Alcohol Impaired Driving

All states but Utah define driving with a blood alcohol concentration (BAC) at or above 0.08 percent as a crime, and specific laws and penalties vary substantially from state to state. Effective December 30, 2018, Utah’s BAC will be set at 0.05 percent.

48 states, D.C. and Guam have increased penalties for drivers convicted at higher BACs (the specific levels and penalties vary by state).

44 states, D.C., the Northern Mariana Islands and the Virgin Islands have administrative license suspension (ALS) on the first offense. ALS allows law enforcement to confiscate a driver's license for a period of time if he fails a chemical test. Most of these states allow limited driving privileges (such as to/from work).

All states have some type of ignition interlock program, in which judges require all or some convicted drunk drivers to install interlocks in their cars to disable the engine if alcohol is detected on their breath. 26 states* (and 4 California counties) have made ignition interlocks mandatory or highly incentivized for all convicted drunk drivers, even first-time offenders. An additional 3 states mandate interlocks for high BACs, 9 states require them for repeat offenders; and 8 states for both high BAC and repeat offenders. The remaining 4 states and D.C. make interlocks discretionary.
*We defer to our State Highway Safety Office members' interpretation of the law. Some groups may have a higher count.

Drunk Driving Law Chart
Law Chart

Federal law mandates that states adopt open container and repeat offender laws meeting specific requirements. Otherwise, a portion of the state's surface transportation funding is transferred to the state DOT or State Highway Safety Office. 33 states and 3 territories have open container laws which meet federal requirements. 28 states, D.C. and 3 territories have repeat offender laws which meet federal requirements.

Alcohol exclusion laws allow insurance companies to deny payment for treatment of drunk drivers' injuries, but they have limited doctors' abilities to diagnose alcohol problems and recommend treatment. Currently, 37 states have such laws. Some states have repealed such laws.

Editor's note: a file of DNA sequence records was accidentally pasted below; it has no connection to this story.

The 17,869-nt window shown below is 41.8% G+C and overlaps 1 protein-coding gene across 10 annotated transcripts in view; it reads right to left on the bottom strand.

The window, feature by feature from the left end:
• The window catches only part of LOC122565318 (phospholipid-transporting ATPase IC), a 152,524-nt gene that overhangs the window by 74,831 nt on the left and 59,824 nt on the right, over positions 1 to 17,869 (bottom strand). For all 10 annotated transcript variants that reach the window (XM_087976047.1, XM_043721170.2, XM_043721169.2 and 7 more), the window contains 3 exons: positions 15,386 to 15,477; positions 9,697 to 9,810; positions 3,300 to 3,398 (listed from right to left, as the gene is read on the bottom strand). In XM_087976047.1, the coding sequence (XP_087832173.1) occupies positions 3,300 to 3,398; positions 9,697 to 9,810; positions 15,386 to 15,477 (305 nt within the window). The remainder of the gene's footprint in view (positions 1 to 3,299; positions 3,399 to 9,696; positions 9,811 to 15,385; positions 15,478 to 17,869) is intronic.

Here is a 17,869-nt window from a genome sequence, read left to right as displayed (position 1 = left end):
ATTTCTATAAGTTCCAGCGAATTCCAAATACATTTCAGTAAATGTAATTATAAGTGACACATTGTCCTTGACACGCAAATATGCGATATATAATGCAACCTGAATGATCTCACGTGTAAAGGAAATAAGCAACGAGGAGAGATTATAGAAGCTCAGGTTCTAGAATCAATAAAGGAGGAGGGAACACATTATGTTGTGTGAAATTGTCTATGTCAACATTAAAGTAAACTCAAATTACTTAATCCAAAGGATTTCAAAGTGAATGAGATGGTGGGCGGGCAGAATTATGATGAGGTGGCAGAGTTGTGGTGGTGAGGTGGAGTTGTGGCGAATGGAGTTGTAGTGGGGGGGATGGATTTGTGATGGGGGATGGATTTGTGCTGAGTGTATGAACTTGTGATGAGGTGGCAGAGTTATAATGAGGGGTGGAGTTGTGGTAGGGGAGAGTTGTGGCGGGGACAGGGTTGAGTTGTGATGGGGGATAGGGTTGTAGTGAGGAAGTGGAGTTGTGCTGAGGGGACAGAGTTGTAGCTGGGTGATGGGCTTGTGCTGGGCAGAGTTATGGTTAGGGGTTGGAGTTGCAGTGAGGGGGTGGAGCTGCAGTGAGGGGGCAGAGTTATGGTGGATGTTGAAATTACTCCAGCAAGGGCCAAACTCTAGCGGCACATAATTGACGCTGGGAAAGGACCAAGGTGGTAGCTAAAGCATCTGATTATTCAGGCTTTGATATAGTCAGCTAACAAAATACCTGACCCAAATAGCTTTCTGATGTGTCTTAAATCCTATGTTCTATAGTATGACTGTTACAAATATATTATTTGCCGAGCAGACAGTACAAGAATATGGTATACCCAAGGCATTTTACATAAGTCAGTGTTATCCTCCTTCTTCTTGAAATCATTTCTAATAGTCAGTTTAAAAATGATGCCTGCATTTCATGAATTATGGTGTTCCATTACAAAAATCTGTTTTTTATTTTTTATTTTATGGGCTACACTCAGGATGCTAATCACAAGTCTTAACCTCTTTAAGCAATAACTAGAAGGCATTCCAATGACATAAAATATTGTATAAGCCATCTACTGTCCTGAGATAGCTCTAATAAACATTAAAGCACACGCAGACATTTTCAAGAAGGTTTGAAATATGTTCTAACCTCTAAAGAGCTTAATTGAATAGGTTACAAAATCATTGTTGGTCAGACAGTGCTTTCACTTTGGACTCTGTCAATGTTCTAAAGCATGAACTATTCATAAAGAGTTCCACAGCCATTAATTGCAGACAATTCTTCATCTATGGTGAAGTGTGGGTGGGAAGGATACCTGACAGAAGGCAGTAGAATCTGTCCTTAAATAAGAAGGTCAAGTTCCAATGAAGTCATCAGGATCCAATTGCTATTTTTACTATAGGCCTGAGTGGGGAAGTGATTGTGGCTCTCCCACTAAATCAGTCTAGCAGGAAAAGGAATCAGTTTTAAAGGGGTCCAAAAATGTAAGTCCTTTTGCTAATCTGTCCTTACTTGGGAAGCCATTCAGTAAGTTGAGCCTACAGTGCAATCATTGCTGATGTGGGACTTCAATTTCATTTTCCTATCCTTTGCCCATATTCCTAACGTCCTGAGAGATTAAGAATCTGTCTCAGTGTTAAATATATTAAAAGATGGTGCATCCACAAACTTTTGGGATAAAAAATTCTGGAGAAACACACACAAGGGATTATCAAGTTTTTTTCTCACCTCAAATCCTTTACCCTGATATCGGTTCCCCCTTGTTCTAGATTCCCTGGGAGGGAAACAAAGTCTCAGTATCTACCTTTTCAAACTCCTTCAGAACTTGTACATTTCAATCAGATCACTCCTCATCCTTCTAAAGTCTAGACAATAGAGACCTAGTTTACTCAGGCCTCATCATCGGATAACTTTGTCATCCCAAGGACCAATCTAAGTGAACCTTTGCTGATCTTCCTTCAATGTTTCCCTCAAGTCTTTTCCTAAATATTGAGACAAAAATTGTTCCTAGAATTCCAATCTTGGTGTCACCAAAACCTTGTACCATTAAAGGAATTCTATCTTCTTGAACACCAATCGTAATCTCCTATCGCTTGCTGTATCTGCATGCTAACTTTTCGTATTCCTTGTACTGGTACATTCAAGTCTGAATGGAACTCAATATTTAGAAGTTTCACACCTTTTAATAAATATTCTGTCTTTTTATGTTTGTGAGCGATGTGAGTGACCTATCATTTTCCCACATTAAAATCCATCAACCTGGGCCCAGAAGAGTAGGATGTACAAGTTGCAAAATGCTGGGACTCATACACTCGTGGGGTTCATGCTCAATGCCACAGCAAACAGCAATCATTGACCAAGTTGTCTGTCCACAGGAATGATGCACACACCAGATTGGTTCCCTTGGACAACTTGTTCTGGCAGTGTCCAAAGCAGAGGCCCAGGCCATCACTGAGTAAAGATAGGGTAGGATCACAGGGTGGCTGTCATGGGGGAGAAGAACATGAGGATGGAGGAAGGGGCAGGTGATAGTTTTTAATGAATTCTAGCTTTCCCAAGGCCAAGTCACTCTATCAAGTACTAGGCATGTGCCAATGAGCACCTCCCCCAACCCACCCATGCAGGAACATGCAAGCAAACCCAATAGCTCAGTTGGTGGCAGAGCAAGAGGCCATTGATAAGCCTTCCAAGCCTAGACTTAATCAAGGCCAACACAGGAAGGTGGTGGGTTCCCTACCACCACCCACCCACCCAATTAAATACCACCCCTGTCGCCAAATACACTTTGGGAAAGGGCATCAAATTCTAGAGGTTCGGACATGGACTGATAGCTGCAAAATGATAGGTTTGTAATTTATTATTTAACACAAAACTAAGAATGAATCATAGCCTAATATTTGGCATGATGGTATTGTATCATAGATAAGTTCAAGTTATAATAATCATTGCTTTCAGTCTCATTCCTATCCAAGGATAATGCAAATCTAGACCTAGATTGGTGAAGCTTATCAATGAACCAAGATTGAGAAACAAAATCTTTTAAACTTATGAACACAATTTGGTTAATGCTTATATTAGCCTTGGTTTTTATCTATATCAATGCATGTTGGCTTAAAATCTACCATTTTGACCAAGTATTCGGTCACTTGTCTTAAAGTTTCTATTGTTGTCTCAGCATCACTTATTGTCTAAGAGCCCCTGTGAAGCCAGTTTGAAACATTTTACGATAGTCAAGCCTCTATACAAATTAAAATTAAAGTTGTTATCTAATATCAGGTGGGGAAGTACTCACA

A PDF chart of state drunk driving laws is available for download here.

NOTE: GHSA does not compile any additional data on drunk driving laws other than what is presented here. For more information, consult the appropriate State Highway Safety Office.

Sources: Ensuring Solutions to Alcohol ProblemsInsurance Institute for Highway Safety (IIHS), Mothers Against Drunk Driving (MADD), National Conference of State Legislatures (NCSL) and State Highway Safety Offices.

Short Term Description
All states but Utah define driving with a blood alcohol concentration (BAC) at or above 0.08 percent as a crime, and specific laws and penalties vary substantially from state to state. Effective December 30, 2018, Utah’s BAC will be set at 0.05 percent.

Countermeasures That Work: A Highway Safety Countermeasure Guide for State Highway Safety Offices

Countermeasures That Work: A Highway Safety Countermeasure Guide for State Highway Safety Offices is a basic reference to assist State Highway Safety Offices (SHSOs) in selecting effective, evidence-based countermeasures for nine traffic safety problem areas: Alcohol- and Drug-Impaired Driving; Seat Belts and Child Restraints; Speeding and Speed Management; Distracted and Drowsy Driving; Motorcycle Safety; Young Drivers; Older Drivers; Pedestrians; and Bicycles.

Holiday Sober Ride Sleigh Tour

Texas Department of Transportation

TxDOT's impaired driving holiday campaign reminds everyone while they are planning for gifts and parties this holiday season, to also make it a priority to plan for a sober ride for themselves, their loved ones and their colleagues. What could be a better gift than to save someone's life? TxDOT is asking Texans to pledge to have a sober ride and to help secure sober rides for friends and family.

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